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1948 Fiat trasformazione Stanguellini 1100 Sport

Chassis no. CS01107
Engine no. CS1106
Coachbuilder Motto
Began her career as an official team car, immediately raced in the most competitive fields, like the 1948, 1949 Mille Miglia and 1949 Circuito di Pescara. The car changed the “Siluro” body with a Motto’s “Barchetta” body and ran again the Mille Miglia in 1953.

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A. Concept and show cars
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D. Remaining cars from extremely limited production runs
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F. Cars owned by famous people
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J. Movie cars

2003 Enzo Ferrari Enzo Ferrari is a 2003 bio-pic based on the book by Enzo Biagi. Starring Sergio Castellitto (Enzo Ferrari). The car appears in the race with the no. 248

L. Limited edition cars

no. 25 manufactured, 7th built

Stanguellini 1100 Sport is the perfect postcard of Postwar Italian Renaissance and Ingenuity. With a 1100 cc engine, it was an important step in the evolution of the car developed by Vittorio Stanguellini from late 1930s to compete in the Sport Nazionale category. Starting with a FIAT 508C chassis and engine, Stanguellini built his car, according to the rules of the category, but with a meticolous attention to details and blueprinting, with innovative ideas, like moving the engine to the center of the car to improve the balance of weights and like the aerodynamics shapes. The cars achieved big improvements and results but, at this point of the story, were still barely known as “Stanguellini” and mostly as “derivazione FIAT”.
After the WWII the Stanguellini cars were absolute winners. With the changing of the Sport rules, Vittorio could develop again his cars. The 1100 was barely the FIAT of the beginning: around a highly reworked aspirated engine, a rigid tubular chassis was built on the design of engineer Alberto Massimino. For the bodywork, pure aerodynamic was conceived with attention to the agility of the car: this way the “Siluro” with motorcycle fenders and the “Barchetta” born. Any component was reworked. The engine developed from a Single Cam-In-Block with pushrods, to a double Over Head Cam. Head themselves were already changed from cast iron to light alloy.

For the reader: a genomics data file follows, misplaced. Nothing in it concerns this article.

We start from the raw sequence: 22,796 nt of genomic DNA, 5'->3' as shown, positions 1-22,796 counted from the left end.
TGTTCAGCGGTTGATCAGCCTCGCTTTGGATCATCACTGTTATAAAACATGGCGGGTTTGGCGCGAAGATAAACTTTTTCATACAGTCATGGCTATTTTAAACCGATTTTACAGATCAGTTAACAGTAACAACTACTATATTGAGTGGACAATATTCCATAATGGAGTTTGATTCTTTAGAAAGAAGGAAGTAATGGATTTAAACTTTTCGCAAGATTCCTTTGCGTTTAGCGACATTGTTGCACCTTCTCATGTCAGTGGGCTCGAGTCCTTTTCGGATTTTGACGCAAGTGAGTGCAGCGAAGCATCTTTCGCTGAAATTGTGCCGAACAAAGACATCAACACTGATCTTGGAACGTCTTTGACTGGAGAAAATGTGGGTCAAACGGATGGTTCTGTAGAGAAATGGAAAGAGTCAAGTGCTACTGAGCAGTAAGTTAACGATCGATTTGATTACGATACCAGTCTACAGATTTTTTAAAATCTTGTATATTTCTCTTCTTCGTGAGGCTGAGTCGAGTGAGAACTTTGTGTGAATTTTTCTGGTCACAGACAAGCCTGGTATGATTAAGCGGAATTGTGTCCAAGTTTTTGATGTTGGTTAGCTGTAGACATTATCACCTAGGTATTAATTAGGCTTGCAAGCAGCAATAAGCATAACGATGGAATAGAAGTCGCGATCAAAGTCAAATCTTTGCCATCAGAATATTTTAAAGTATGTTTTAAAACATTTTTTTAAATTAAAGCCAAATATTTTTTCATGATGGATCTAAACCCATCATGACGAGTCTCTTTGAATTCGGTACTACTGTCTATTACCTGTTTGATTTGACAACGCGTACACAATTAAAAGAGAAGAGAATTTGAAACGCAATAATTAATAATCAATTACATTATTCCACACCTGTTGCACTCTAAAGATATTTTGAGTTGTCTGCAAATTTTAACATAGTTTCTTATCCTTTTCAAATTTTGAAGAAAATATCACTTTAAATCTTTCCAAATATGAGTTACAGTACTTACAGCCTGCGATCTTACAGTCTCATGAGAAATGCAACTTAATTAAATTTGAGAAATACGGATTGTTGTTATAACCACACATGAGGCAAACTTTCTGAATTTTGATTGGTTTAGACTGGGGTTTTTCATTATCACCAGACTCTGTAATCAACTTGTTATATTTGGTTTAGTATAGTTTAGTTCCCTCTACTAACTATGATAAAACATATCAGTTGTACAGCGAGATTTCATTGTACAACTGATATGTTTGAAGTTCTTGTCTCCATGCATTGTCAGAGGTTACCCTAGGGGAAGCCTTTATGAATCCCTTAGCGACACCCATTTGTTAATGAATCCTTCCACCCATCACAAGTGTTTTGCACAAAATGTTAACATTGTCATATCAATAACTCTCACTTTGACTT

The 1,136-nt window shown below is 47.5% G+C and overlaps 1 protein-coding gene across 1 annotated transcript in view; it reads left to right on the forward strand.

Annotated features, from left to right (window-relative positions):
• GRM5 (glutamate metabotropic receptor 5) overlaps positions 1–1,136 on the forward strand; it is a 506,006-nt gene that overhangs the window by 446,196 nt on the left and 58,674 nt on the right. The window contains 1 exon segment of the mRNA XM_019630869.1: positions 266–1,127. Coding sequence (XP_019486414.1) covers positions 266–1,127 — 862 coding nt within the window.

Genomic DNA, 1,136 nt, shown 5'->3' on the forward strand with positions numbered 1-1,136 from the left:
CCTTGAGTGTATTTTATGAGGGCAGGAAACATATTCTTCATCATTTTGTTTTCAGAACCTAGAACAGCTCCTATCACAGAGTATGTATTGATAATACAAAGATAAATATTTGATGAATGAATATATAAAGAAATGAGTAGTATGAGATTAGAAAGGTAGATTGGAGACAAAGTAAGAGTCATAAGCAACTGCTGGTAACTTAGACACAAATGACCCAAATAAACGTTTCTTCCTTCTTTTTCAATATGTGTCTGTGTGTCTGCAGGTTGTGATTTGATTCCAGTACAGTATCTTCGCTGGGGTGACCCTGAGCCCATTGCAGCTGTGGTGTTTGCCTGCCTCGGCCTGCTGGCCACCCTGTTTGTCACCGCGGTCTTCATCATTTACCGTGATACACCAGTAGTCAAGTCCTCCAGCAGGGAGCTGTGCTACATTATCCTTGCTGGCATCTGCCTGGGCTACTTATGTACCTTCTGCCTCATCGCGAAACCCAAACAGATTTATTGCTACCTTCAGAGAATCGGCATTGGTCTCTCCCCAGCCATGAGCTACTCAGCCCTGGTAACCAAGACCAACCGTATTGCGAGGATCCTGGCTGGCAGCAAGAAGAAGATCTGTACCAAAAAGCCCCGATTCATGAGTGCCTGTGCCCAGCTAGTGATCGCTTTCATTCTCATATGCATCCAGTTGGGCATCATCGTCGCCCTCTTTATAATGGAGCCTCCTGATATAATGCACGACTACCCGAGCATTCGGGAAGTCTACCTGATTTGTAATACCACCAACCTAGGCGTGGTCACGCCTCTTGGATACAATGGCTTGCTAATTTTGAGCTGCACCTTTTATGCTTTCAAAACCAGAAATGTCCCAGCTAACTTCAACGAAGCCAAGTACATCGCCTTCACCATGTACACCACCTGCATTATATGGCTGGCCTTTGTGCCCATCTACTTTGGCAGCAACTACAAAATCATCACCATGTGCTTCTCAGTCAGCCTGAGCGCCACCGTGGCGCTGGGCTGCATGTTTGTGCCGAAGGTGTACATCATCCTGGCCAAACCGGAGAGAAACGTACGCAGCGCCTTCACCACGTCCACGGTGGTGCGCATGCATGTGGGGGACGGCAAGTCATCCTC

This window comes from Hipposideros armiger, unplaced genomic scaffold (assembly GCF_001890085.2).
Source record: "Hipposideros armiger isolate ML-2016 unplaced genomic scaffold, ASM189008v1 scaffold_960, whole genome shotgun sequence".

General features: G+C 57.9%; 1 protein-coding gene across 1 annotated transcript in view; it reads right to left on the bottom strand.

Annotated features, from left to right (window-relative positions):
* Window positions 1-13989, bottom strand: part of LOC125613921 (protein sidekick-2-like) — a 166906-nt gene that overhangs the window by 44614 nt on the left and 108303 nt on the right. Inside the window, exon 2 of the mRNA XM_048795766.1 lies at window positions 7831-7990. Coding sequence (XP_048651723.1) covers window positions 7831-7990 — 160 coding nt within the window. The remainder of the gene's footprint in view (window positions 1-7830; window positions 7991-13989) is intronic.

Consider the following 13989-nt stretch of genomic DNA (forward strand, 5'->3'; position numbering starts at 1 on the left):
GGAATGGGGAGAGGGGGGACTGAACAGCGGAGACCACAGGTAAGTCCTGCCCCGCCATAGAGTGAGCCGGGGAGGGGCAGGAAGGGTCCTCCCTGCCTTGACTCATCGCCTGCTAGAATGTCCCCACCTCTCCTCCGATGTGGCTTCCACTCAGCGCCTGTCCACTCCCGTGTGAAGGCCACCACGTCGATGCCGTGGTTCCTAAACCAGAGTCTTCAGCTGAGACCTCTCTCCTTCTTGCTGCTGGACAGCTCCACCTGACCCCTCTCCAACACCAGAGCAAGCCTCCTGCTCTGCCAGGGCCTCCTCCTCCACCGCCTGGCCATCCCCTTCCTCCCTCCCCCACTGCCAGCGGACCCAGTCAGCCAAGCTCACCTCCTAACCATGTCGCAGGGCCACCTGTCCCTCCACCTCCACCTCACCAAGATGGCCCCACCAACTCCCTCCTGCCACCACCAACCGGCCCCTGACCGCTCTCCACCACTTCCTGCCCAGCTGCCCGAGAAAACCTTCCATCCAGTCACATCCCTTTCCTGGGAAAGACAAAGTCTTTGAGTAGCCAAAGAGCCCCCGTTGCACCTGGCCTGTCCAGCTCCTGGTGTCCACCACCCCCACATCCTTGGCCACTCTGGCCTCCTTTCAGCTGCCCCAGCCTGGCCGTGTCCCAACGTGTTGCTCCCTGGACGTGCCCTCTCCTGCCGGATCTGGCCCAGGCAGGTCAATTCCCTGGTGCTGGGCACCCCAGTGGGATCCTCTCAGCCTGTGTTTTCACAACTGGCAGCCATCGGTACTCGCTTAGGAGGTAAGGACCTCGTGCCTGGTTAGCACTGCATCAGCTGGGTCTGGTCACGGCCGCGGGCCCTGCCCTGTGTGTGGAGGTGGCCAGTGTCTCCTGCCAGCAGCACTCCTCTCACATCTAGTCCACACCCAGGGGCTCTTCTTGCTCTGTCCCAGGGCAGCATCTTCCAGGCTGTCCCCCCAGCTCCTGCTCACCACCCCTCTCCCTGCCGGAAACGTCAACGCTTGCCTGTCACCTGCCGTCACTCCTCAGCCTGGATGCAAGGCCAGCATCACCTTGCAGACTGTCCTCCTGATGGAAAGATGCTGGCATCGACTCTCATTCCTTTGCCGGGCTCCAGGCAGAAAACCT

Gentle and inventive, Vittorio always worked in a family-dimension, with men like the foreman-tester Renato Cornia and professionals that were first of all friends. This was happening right in the heart of Modena, in a bunch of few streets, while a few hundred meters in the nearby, Ferrari and Maserati were growing up to the stars. But, as they say, with great respect to each other.

Stanguellini 1100 Sport CS01107 was the 7h car of the postwar Stanguellini production. The most important difference from prewar cars was, as already told, the chassis: not a reworked Fiat unit but a rigid and light steel tube one, “within the workshop” designed and then built by Gilco. CS01107, born with a “Siluro” bodywork in April 1948, began her career as an official team car and was immediately raced in the most competitive fields, like the Mille Miglia or the long and fast Circuito di Pescara. It was in the hands of Aldo Bassi, before, and later of Francesco Montanari. The car ran again the Mille Miglia in 1953. But the car had in the meantime a major changing: in 1950 the “Siluro” shape was discarded and dismantled to rebuild the car in a classic “Barchetta” shape by the Carrozzeria Motto. Under the skin the original 1089cc CS1106 pushrod engine was transformed in the famed DOHC, gaining at least 40% more horsepower, with the same reliability. In excellent condition today, the car is usually exposed in the Stanguellini museum and often in exhibitions like the “2017: 90 anni, 1000 Miglia”.